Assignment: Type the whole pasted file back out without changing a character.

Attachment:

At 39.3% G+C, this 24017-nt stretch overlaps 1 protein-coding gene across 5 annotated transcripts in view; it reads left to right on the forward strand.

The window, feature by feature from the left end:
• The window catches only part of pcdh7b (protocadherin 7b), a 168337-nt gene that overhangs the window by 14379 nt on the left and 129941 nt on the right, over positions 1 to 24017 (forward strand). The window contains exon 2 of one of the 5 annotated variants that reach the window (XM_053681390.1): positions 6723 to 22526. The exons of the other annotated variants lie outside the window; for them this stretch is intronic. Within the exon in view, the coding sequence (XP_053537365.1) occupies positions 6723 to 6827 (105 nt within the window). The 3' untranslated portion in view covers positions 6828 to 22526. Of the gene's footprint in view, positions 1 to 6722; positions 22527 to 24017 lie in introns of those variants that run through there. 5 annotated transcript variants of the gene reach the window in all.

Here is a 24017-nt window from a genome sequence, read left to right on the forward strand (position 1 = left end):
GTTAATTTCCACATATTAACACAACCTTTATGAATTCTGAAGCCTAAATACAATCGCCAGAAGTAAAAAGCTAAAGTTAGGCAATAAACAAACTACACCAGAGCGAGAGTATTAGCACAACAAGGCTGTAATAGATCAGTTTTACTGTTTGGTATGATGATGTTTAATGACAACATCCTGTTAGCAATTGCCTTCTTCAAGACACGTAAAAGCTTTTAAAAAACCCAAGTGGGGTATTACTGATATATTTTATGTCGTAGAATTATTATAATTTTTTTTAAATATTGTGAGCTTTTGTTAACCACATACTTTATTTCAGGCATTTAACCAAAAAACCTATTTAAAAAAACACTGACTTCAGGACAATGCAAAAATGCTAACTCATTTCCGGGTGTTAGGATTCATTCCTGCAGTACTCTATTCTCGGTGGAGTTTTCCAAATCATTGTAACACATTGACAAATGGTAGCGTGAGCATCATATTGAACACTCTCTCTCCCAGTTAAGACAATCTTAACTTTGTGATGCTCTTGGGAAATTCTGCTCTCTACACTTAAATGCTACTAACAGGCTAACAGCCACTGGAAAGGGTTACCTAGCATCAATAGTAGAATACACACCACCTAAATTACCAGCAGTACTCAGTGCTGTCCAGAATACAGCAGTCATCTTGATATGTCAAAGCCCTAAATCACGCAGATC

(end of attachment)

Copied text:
At 39.3% G+C, this 24017-nt stretch overlaps 1 protein-coding gene across 5 annotated transcripts in view; it reads left to right on the forward strand.

The window, feature by feature from the left end:
• The window catches only part of pcdh7b (protocadherin 7b), a 168337-nt gene that overhangs the window by 14379 nt on the left and 129941 nt on the right, over positions 1 to 24017 (forward strand). The window contains exon 2 of one of the 5 annotated variants that reach the window (XM_053681390.1): positions 6723 to 22526. The exons of the other annotated variants lie outside the window; for them this stretch is intronic. Within the exon in view, the coding sequence (XP_053537365.1) occupies positions 6723 to 6827 (105 nt within the window). The 3' untranslated portion in view covers positions 6828 to 22526. Of the gene's footprint in view, positions 1 to 6722; positions 22527 to 24017 lie in introns of those variants that run through there. 5 annotated transcript variants of the gene reach the window in all.

Here is a 24017-nt window from a genome sequence, read left to right on the forward strand (position 1 = left end):
GTTAATTTCCACATATTAACACAACCTTTATGAATTCTGAAGCCTAAATACAATCGCCAGAAGTAAAAAGCTAAAGTTAGGCAATAAACAAACTACACCAGAGCGAGAGTATTAGCACAACAAGGCTGTAATAGATCAGTTTTACTGTTTGGTATGATGATGTTTAATGACAACATCCTGTTAGCAATTGCCTTCTTCAAGACACGTAAAAGCTTTTAAAAAACCCAAGTGGGGTATTACTGATATATTTTATGTCGTAGAATTATTATAATTTTTTTTAAATATTGTGAGCTTTTGTTAACCACATACTTTATTTCAGGCATTTAACCAAAAAACCTATTTAAAAAAACACTGACTTCAGGACAATGCAAAAATGCTAACTCATTTCCGGGTGTTAGGATTCATTCCTGCAGTACTCTATTCTCGGTGGAGTTTTCCAAATCATTGTAACACATTGACAAATGGTAGCGTGAGCATCATATTGAACACTCTCTCTCCCAGTTAAGACAATCTTAACTTTGTGATGCTCTTGGGAAATTCTGCTCTCTACACTTAAATGCTACTAACAGGCTAACAGCCACTGGAAAGGGTTACCTAGCATCAATAGTAGAATACACACCACCTAAATTACCAGCAGTACTCAGTGCTGTCCAGAATACAGCAGTCATCTTGATATGTCAAAGCCCTAAATCACGCAGATC